There came a few moments when his pulse was more perceptible, there seemed a shade less of exhaustion, and it almost seemed as if he might partially rally ; but even as this whisper passed between two of the watchers the sudden change came—the fixed gaze—the rigidity of the once mobile face—the glaze over the soft blue eyes ; the silver cord was loosed, the golden bowl was broken, and the spirit lied back rejoicing to Him who gave, instructed, and redeemed it. His daughter-in-law, who had never seen a soul pass away before, wrote afterwards, “I thank God I have been present when his passed away. The sight was a cordial from Heaven to me. I believed before, but now I have seen, that Christ has truly abolished death,” —while the two that returned to a distant dwelling-place, where the daily blank and the vacant chair could not be seen, felt for long as if there had been no death, and sorrow were impossible, so much did it seem as if they had returned from the golden gates of “the City which hath foundations.”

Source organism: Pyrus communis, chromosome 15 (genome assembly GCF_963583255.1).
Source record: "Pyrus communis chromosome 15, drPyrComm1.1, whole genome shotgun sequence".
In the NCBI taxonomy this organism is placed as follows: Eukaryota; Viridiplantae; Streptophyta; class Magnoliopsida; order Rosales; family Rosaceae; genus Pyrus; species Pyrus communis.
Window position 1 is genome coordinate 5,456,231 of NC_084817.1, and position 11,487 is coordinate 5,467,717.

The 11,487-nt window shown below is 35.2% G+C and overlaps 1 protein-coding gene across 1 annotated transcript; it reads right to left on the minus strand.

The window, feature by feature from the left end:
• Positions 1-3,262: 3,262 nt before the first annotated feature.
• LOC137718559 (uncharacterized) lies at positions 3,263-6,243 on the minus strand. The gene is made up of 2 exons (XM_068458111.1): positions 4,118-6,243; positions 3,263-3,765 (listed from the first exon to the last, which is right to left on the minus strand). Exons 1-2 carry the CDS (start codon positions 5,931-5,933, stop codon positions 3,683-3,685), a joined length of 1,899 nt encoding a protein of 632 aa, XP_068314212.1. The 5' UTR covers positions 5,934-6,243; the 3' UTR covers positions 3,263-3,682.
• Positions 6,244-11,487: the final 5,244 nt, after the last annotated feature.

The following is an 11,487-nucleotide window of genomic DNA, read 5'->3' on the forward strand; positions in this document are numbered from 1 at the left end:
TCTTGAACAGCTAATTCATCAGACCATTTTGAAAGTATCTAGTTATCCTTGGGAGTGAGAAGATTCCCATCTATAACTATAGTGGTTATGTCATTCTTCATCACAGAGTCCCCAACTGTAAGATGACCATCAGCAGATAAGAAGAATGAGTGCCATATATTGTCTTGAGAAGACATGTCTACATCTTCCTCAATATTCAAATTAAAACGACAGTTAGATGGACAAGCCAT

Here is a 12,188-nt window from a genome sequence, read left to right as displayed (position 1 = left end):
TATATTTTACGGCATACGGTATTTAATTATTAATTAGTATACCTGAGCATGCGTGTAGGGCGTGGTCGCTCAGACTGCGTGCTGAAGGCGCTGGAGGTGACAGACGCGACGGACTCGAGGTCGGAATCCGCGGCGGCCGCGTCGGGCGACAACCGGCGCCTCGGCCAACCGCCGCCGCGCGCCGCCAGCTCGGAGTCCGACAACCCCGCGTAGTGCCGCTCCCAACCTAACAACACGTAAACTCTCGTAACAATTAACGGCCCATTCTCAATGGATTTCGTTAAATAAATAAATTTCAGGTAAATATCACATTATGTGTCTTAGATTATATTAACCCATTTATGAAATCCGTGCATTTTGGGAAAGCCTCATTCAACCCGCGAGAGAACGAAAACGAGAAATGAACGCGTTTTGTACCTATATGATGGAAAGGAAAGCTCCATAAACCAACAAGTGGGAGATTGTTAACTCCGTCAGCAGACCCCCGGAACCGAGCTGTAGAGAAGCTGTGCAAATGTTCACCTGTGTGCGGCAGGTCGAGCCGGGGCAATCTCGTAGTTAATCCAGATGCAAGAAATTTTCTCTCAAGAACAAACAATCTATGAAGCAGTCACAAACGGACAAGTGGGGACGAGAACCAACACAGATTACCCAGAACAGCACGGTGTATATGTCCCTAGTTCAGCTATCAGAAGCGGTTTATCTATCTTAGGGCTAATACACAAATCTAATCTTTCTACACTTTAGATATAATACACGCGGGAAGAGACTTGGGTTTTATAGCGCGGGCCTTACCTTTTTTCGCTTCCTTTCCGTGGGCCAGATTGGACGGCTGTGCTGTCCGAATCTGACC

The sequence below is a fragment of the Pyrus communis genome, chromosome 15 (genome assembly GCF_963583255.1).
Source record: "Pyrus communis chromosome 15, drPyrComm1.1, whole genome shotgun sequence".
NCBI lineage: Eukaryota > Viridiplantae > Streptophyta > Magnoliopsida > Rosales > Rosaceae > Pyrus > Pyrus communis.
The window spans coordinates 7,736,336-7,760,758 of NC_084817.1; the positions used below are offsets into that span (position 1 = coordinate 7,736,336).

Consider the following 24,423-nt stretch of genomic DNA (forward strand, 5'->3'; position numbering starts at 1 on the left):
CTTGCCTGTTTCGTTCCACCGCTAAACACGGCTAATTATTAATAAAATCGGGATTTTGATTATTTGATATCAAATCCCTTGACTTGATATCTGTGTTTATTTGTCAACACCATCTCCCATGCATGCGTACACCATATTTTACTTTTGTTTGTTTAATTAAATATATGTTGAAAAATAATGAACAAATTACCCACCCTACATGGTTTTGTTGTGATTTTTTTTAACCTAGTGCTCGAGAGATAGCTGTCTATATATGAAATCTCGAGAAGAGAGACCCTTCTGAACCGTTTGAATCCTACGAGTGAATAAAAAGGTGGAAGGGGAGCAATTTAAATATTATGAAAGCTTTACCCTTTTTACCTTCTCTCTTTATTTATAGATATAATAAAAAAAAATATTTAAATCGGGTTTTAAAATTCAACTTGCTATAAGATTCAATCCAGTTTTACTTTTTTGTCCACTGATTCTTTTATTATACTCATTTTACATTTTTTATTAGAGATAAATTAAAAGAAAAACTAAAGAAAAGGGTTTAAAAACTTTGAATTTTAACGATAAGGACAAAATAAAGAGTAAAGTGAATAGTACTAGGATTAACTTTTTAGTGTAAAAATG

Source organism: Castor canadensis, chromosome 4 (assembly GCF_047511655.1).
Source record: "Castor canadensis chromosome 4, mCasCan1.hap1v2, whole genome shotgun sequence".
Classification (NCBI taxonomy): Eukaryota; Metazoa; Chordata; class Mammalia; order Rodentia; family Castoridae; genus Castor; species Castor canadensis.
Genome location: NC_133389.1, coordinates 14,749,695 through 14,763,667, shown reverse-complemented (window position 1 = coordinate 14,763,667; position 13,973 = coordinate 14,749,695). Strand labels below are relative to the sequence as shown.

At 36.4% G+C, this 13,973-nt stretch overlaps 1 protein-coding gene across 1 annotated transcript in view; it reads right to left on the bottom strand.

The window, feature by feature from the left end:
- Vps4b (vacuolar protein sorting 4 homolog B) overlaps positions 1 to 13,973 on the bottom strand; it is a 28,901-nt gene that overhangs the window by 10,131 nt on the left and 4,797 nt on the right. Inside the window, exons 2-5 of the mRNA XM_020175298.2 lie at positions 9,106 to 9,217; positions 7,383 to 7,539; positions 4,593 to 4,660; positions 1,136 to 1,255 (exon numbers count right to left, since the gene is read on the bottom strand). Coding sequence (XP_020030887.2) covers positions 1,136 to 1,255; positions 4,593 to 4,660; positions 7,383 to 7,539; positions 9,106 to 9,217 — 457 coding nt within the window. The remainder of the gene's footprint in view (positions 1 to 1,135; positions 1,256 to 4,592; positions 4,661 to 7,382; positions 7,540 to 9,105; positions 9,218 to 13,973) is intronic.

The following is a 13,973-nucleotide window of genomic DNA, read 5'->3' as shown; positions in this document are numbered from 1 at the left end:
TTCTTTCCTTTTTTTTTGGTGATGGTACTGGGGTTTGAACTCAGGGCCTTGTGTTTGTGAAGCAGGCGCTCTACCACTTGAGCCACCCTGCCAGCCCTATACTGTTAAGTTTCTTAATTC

My father’s abhorrence of all funeral display was so well known to his family, that, in accordance with his often expressed opinions, they intended to confine it entirely to his nearest relatives, even valued friends and connections not being invited. They did not, however, think it right to refuse the desire of the members of the University and Royal Society of Edinburgh to be present; while many friends and neighbours, and large numbers of the inhabitants of Melrose and Gattonside, and some neighbouring villages, joined the procession unasked. The shops were closed, the bells of the churches of all denominations were pealed—groups of cottagers watched the procession, some in tears, others clad in mourning, and the sympathy of the people was most marked and soothing.